Atheism or God as other

Atheism or God as other.  My original idea for this post was to review a book defending atheism and promoting humanism.  As I said in a previous post, on some days I think I’m an agnostic, and I’m open to a good argument against theism. 

The book I chose, after looking at several, is The God Argument, by A. C. Grayling.  It is so bad it’s hardly worth reviewing.  Still, I’ll briefly summarize it before going on to explain the position shared by a number of theologians: that God is completely other.  This isn’t the term used by most theologians, but I think it captures their position.

The reason the “God is other” argument is important is because most critics of religion criticize a version of Biblical literalism, showing almost no awareness of theology. 

Grayling,The God Argument

The justifications offered by religious people for their beliefs very often turn out to be . . . rationalisations for something that is in its deepest depths is non-rational. (p 4)

Well of course religious people don’t base their arguments on reason; they base their arguments on faith.  If you don’t understand this, then you don’t understand religion.  Elsewhere Graying argues that religion hasn’t “passed the test of reason.” (pp 49-50)  But of course that’s the wrong test.

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Does religion matter anymore?

Does religion matter anymore?

Why does religion matter?  Should we even take it seriously?  The modern scientific worldview doesn’t, so why should we?

Huston Smith’s Why Religion Matters is not a defense of Christianity.  It is a defense of the very idea of religion, which he defines as a belief in transcendence: that there is something beyond this material world, and it matters whether you let this other world into your life.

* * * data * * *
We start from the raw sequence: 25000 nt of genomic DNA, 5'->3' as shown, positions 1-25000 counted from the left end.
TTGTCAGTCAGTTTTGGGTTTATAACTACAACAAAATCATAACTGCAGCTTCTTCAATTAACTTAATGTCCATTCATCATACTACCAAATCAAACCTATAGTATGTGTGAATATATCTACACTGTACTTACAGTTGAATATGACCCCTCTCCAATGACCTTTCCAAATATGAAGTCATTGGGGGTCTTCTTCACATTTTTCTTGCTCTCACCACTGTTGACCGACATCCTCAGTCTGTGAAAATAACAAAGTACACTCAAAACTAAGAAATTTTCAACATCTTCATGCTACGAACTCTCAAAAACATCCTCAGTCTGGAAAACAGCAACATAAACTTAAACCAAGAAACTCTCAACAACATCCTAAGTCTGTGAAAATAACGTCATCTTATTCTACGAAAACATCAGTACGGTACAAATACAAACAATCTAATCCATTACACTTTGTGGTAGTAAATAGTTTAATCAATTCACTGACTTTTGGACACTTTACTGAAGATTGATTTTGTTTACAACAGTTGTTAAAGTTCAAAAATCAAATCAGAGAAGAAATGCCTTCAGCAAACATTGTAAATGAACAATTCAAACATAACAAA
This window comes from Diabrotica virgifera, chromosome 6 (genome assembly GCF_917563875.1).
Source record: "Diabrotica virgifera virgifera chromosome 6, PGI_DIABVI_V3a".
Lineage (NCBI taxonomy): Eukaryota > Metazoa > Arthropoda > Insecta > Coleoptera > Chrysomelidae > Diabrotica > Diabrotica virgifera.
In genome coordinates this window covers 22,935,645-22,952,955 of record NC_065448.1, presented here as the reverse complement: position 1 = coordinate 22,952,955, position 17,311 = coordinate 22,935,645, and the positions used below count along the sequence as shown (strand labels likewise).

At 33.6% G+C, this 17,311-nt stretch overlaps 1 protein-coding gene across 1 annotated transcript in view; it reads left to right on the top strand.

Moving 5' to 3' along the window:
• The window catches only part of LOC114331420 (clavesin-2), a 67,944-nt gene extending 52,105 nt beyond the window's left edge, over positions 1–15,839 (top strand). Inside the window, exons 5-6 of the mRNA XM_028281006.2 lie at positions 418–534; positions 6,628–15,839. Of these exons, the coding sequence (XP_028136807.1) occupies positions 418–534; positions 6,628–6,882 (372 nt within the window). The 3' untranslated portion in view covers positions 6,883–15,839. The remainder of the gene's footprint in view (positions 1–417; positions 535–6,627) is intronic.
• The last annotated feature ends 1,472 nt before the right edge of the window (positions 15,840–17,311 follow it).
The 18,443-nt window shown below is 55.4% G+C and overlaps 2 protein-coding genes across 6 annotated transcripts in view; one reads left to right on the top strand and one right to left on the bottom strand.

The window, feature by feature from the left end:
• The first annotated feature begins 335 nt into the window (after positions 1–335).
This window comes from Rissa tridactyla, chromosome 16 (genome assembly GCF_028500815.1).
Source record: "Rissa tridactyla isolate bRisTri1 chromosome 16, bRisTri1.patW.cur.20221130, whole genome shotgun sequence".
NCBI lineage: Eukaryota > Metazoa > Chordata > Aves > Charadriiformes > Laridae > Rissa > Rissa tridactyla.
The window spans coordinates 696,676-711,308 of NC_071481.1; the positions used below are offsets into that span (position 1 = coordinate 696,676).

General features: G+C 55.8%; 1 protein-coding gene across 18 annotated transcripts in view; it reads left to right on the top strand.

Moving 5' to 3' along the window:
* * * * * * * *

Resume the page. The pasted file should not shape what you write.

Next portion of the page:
It’s a good book, but Smith gets off to a bad start when he argues for what he calls the traditional worldview (this world is not all there is) by saying that “the finitude of mundane existence cannot satisfy the human heart completely.” (p 3)  All this shows is that we are needy creatures who want more than there is.  The human desire for transcendence doesn’t prove that something beyond the material world exists, but only that we wish it so.

Myth and truth

Smith gets serious when he argues that belief in the traditional, non-scientific worldview, in which we experience this world, as well as another that transcends it, leads to a better life.  In other words, we fulfill our human nature most fully when we recognize that while the traditional religious stories are myths, the truth beyond words that these myths express allows us to feel at home in the world.  We can feel that we belong here.  The alternative view, that each of us is but a tiny bit of matter in an endless universe, is not only hard to bear.  It makes life less interesting, exciting, and fulfilling.  We are creatures of narrative, and telling stories (myths) is how we make ourselves at home.  The God myth (my term, not his) is a much better story than the story than this is all there is.

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